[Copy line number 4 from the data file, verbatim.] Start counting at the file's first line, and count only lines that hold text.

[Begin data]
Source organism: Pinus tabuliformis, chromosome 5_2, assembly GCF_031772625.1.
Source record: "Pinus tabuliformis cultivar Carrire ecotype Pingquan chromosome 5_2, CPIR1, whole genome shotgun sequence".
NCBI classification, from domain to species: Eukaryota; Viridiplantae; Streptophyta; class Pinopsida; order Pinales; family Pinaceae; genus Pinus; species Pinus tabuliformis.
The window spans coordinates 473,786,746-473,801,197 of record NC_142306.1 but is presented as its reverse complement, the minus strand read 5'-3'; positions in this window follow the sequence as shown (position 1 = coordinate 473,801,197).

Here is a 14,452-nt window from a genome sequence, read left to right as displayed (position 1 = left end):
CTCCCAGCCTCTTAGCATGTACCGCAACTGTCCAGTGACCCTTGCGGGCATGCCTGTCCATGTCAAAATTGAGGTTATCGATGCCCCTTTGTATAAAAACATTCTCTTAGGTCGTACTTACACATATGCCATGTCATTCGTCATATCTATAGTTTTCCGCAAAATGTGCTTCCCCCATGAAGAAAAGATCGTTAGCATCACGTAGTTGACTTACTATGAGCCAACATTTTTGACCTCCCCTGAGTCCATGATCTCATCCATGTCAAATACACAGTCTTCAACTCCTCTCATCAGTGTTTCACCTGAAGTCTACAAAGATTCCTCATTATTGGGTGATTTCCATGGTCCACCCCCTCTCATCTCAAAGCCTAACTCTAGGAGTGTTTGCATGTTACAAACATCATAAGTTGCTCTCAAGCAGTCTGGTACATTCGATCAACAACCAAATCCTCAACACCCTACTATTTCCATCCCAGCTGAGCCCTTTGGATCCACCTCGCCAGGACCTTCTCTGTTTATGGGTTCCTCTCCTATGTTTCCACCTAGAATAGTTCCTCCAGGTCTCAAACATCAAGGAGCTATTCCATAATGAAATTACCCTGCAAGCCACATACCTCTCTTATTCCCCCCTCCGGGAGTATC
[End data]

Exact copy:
The window spans coordinates 473,786,746-473,801,197 of record NC_142306.1 but is presented as its reverse complement, the minus strand read 5'-3'; positions in this window follow the sequence as shown (position 1 = coordinate 473,801,197).